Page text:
Maths isn't a race

Children who can whizz through questions easily are just children who need to be sufficiently challenged and be in their own Growth Zone. Give them a more suitable challenge, and they will also slow right down as they are required to think more deeply. 

I have taught many children who equate Maths with being in a race. It isn’t, and shouldn’t be, a race. Trying to explain that as they go further up the educational system, the ONLY thing that matters is getting it right is something that I regularly have to emphasise to this sort of child many times. 

GCSE and A-Level Maths most certainly isn’t a race, and getting questions fully all the way out and with clear working is all that matters.

Regrettably, this race scenario is encouraged in many schools at a Primary age. This is where a choice and more challenging and open-ended tasks must be in place. Get these quick recall children having to think and ponder about the route through a problem. 

The second point regarding speed is the pernicious concept of timed tests. I could write forever about how dangerous the timed element of testing is. It makes all the wrong things happen, and directly causes Maths anxiety, and reduces achievement. It is harder to access your working memory when in timed situations. Please take out the timed element wherever possible! 

Teachers, adults and other children’s messages matter and are hugely powerful

You are rubbish at Maths…’ 

This is the sort of throwaway comment that can decimate self-confidence and, consequently, motivation and, therefore, ultimately, attainment. Comments can be made by anyone, but if the child hears it, they will remember it and the powerful negative feelings it starts.

The power of praise and encouragement makes a huge difference in motivation and then in future achievement.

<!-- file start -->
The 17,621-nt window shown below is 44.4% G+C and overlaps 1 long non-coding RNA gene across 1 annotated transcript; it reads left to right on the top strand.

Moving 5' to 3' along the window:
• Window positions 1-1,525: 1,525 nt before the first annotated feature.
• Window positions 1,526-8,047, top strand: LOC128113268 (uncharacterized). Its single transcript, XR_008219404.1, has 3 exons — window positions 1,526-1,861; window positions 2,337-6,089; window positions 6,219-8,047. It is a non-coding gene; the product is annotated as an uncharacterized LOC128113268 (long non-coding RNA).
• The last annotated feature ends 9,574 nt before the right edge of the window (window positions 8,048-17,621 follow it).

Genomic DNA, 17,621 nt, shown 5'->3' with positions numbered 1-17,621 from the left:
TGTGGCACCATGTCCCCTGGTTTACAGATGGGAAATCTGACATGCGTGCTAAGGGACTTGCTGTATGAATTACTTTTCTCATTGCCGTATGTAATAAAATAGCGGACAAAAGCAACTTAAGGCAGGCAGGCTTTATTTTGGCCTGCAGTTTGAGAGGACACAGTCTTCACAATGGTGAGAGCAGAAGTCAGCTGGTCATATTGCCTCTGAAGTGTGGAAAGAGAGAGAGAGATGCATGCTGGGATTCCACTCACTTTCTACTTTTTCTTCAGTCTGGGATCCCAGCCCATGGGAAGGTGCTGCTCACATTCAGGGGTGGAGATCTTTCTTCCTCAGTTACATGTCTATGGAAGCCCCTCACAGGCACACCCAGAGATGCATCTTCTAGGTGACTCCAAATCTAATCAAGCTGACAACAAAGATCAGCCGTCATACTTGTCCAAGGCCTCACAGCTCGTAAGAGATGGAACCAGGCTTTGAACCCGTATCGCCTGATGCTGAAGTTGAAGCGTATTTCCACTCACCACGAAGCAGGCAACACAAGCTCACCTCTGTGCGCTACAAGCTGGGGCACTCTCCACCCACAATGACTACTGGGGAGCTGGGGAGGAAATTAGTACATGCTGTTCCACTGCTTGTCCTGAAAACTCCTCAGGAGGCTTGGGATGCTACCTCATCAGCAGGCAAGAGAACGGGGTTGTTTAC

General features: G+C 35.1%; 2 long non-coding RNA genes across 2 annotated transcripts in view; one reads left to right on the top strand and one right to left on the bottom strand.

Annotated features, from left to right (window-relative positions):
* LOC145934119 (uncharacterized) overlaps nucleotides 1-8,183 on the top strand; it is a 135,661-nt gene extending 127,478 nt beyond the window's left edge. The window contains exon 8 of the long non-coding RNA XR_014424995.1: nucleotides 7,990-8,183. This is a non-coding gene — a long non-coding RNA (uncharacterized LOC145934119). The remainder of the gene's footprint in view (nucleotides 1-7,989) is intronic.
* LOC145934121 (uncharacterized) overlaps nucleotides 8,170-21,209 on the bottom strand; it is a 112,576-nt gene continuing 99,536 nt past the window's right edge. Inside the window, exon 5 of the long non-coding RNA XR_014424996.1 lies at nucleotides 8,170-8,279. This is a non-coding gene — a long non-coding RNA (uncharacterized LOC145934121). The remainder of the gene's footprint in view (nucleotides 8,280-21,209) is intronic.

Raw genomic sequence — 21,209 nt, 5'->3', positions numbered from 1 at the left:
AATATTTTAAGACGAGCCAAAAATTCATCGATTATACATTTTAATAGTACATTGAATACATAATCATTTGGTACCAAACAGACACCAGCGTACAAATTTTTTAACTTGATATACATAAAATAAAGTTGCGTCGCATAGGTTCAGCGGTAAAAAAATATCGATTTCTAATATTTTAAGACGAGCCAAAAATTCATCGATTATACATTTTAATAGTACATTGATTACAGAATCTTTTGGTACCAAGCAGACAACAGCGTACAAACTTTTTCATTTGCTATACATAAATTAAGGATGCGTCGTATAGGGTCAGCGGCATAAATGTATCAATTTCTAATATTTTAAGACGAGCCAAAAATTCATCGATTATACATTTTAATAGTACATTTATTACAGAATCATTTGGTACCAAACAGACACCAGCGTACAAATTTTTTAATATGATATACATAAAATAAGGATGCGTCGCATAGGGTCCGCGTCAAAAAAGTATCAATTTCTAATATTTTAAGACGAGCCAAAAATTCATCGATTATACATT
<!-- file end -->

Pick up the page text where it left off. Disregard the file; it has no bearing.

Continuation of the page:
Children develop ideas about their potential from comments made by their teachers, parents and other adults.  

When given bonafide praise and encouragement, children are far more likely to make good positive choices, and they will then aspire to higher attainment. Scattergunning overly positive comments doesn’t work long term as children are very good at sussing out if someone is just being nice and making platitudes or if they really mean it. Make genuine comments to a child about the level of effort they have put in, and they are likelier to continue to work hard. Bland comments don’t motivate in the same way. 

Always praise what they have done and how hard they have tried. Don’t link achievement to be the most important factor. “It is wonderful that you have learned how to add numbers together”, “I really like your thinking about that”, not “Wow, you can add numbers; you are so smart.” 

If you are interested in finding out more about the Growth Mindset and the Growth Zone or anything else in this blog, do reach out to me at judy@jackpotmaths.com

One thought on “Unlocking Maths Potential: Debunking Myths and Embracing a Growth Mindset

  1. I really like the zones visual showing the comfort -> growth -> anxiety. Super helpful – going to print and have this on my wall to focus my teaching and try to pivot more intuitively and effectively. I love the concept of growth mindset and the impact of this on children’s self-perception and confidence.